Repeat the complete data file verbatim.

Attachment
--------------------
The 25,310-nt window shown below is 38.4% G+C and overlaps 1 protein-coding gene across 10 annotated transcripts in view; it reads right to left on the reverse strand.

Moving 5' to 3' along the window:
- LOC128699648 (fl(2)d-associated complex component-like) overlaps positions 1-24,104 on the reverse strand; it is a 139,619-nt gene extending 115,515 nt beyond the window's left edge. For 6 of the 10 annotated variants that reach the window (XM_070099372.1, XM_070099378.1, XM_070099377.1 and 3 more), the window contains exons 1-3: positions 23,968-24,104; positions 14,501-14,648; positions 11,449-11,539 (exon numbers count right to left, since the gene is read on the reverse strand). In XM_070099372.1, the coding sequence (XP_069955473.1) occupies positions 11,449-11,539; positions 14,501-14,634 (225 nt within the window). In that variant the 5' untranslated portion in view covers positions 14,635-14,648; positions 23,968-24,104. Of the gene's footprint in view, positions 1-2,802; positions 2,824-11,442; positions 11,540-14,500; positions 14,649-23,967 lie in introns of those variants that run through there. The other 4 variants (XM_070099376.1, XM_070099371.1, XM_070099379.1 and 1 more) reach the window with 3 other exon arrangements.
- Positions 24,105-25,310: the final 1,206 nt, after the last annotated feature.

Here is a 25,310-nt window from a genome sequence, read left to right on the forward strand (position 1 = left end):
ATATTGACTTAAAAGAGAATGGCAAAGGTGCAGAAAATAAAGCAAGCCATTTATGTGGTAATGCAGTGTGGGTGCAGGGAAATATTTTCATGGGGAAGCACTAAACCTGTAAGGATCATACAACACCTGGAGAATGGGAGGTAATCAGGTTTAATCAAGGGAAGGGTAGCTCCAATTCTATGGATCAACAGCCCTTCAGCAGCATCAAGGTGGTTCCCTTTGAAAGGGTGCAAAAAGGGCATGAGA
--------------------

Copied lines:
The 25,310-nt window shown below is 38.4% G+C and overlaps 1 protein-coding gene across 10 annotated transcripts in view; it reads right to left on the reverse strand.

Moving 5' to 3' along the window:
- LOC128699648 (fl(2)d-associated complex component-like) overlaps positions 1-24,104 on the reverse strand; it is a 139,619-nt gene extending 115,515 nt beyond the window's left edge. For 6 of the 10 annotated variants that reach the window (XM_070099372.1, XM_070099378.1, XM_070099377.1 and 3 more), the window contains exons 1-3: positions 23,968-24,104; positions 14,501-14,648; positions 11,449-11,539 (exon numbers count right to left, since the gene is read on the reverse strand). In XM_070099372.1, the coding sequence (XP_069955473.1) occupies positions 11,449-11,539; positions 14,501-14,634 (225 nt within the window). In that variant the 5' untranslated portion in view covers positions 14,635-14,648; positions 23,968-24,104. Of the gene's footprint in view, positions 1-2,802; positions 2,824-11,442; positions 11,540-14,500; positions 14,649-23,967 lie in introns of those variants that run through there. The other 4 variants (XM_070099376.1, XM_070099371.1, XM_070099379.1 and 1 more) reach the window with 3 other exon arrangements.
- Positions 24,105-25,310: the final 1,206 nt, after the last annotated feature.

Here is a 25,310-nt window from a genome sequence, read left to right on the forward strand (position 1 = left end):
ATATTGACTTAAAAGAGAATGGCAAAGGTGCAGAAAATAAAGCAAGCCATTTATGTGGTAATGCAGTGTGGGTGCAGGGAAATATTTTCATGGGGAAGCACTAAACCTGTAAGGATCATACAACACCTGGAGAATGGGAGGTAATCAGGTTTAATCAAGGGAAGGGTAGCTCCAATTCTATGGATCAACAGCCCTTCAGCAGCATCAAGGTGGTTCCCTTTGAAAGGGTGCAAAAAGGGCATGAGA